James Stafford: How are drilling advancements contributing to a re-evaluation of old data and the collection of new data?
Chris Faulkner: There's no doubt that MWD and LWD [Measurements-while-Drilling/Logging-while-Drilling] have helped operators gain a better perspective on old well logs. As accumulation of drilling data in real time makes even more technical advances, progress will continue. This may be the biggest contributing factor for the dramatic reductions in spud-to-release times that we've seen in the major unconventional plays.
James Stafford: What are the most recent major advancements in seismic imaging and data processing that are changing the way companies decide where to explore and where to drill next?
Chris Faulkner: 3D seismic is firmly established as a valuable exploration tool, especially for delineating reservoirs that have already been identified, and there are intriguing new possibilities for 4D seismic (essentially 3D seismic phases over time), especially for enhanced oil recovery and carbon sequestration applications. But in terms of pure exploration, the linchpin technology has been reverse time migration, which really got the ball rolling for subsalt and pre-salt plays in the Gulf and off Brazil and West Africa. Then explorers started using pre-stack depth migration to ultimately arrive at a fully defined 3D salt geometry, which has fueled much of the success in the Gulf.
James Stafford: What can we expect both from drilling technology and supercomputer data collection and processing over the next 5-10 years?
Chris Faulkner: We'll probably see a growing convergence of microseismic data gathering and processing in real time and real-time drilling data gathering to enhance mapping of natural fractures in tight reservoirs that may help drillers better steer the well so as to optimize subsequent placement of frac stages.
James Stafford: Can the US really compete with Saudi Arabia in terms of production?
Chris Faulkner: Sure, just as long as the Saudis will allow it. Don't forget the Kingdom is still the world's swing supplier, a role it's held since the late 1970s. It's important to remember that the Saudis not only have the largest proved reserves of oil, it's also the largest repository—by far—of low-cost oil reserves. Much of Canada's oil sands and US tight oil requires $75 per barrel or more to be economically viable. Saudi Arabia also needs $75 per barrel, but that's to support its current domestic budget. The Kingdom's lifting costs are somewhere around $5 at last report. So Saudi Arabia could easily flood the market, as it did in the early ‘80s, if it lost too much market share, dropping oil prices to $50 or less, and US drilling and production would collapse. Ideally, growing demand from China and other Asian markets will help sustain Saudi production levels and oil prices even as the Americas become self-sufficient in oil.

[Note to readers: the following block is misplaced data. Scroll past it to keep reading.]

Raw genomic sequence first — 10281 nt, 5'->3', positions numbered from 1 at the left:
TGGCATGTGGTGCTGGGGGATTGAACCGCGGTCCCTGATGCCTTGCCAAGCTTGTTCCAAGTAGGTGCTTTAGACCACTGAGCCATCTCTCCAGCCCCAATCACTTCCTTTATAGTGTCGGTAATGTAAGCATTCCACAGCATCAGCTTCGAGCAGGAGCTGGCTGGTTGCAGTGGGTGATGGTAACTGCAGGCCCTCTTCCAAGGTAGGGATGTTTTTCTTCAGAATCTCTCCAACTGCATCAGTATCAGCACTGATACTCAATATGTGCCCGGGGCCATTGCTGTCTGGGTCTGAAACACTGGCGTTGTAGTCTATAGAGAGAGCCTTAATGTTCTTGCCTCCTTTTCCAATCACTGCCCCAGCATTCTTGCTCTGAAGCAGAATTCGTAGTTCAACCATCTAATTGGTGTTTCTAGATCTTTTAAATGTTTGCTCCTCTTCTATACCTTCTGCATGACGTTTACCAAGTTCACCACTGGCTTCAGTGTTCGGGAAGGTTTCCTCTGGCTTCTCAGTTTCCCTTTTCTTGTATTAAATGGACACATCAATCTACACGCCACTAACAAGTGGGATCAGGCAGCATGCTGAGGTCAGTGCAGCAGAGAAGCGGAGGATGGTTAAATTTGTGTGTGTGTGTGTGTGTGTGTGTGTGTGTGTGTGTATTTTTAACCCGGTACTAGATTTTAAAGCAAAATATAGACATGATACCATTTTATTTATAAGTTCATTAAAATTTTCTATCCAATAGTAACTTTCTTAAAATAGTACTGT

James Stafford: Can we expect to see a gradual end to fossil fuel subsidies in the near or medium-term?
Chris Faulkner: Depends on what you mean by subsidy. Anti-oil factions erroneously claim that the standard tax incentives that the US oil and gas industry shares with most other American businesses are subsidies. But while these incentives are the target of some heated rhetoric, there are enough red-state Democrats in Congress to prevent them from being stripped away, especially for the independent oil companies that rely most heavily on them. A more likely development in the US would be incremental attempts to impose a “back door” carbon tax by proxy–essentially the Obama administration resorting to regulatory overreach to add to the costs of fossil fuel development, production, and consumption. This kind of disincentive essentially creates a subsidy-in-reverse.
James Stafford: Who benefits most from these subsidies and how?
Chris Faulkner: Again, if you mean standard industry tax breaks such as expensing of intangible drilling costs, expanded amortization for G&G costs, repealing the percentage depletion allowance benefit, pure-play E&P independents rely on them more heavily than integrated firms such as the majors or hybrid midstream/upstream firms. I've seen estimates that eliminating these incentives could slash as much as 15–20% of US drilling. But if you mean true subsidies such as those in Iran or Venezuela aimed at keeping gasoline and other fuel costs to consumers below their real costs, then the primary beneficiaries are the autocrats and dictators who might get ousted without them.
James Stafford: Is natural gas a feasible bridge to the US' renewable energy future, and will the Obama administration's plan to fund clean energy projects with oil and gas revenues work?
Chris Faulkner: Absolutely yes and absolutely no, respectively. The fact that US greenhouse emissions have fallen in recent years owing mainly to power plants switching from coal to low-cost natural gas illustrates the first point quite clearly. The fact that US LNG export projects are moving ahead underscores the point that there are abundant gas resources to support that bridge.
As to the second point, one word: Solyndra. How do you think Americans will react to their energy bills spiking so that more of their tax dollars can be flung down that rat hole? How reticent do you think the Republicans will be about pointing that out?
James Stafford: How important is Keystone XL to the US' energy future?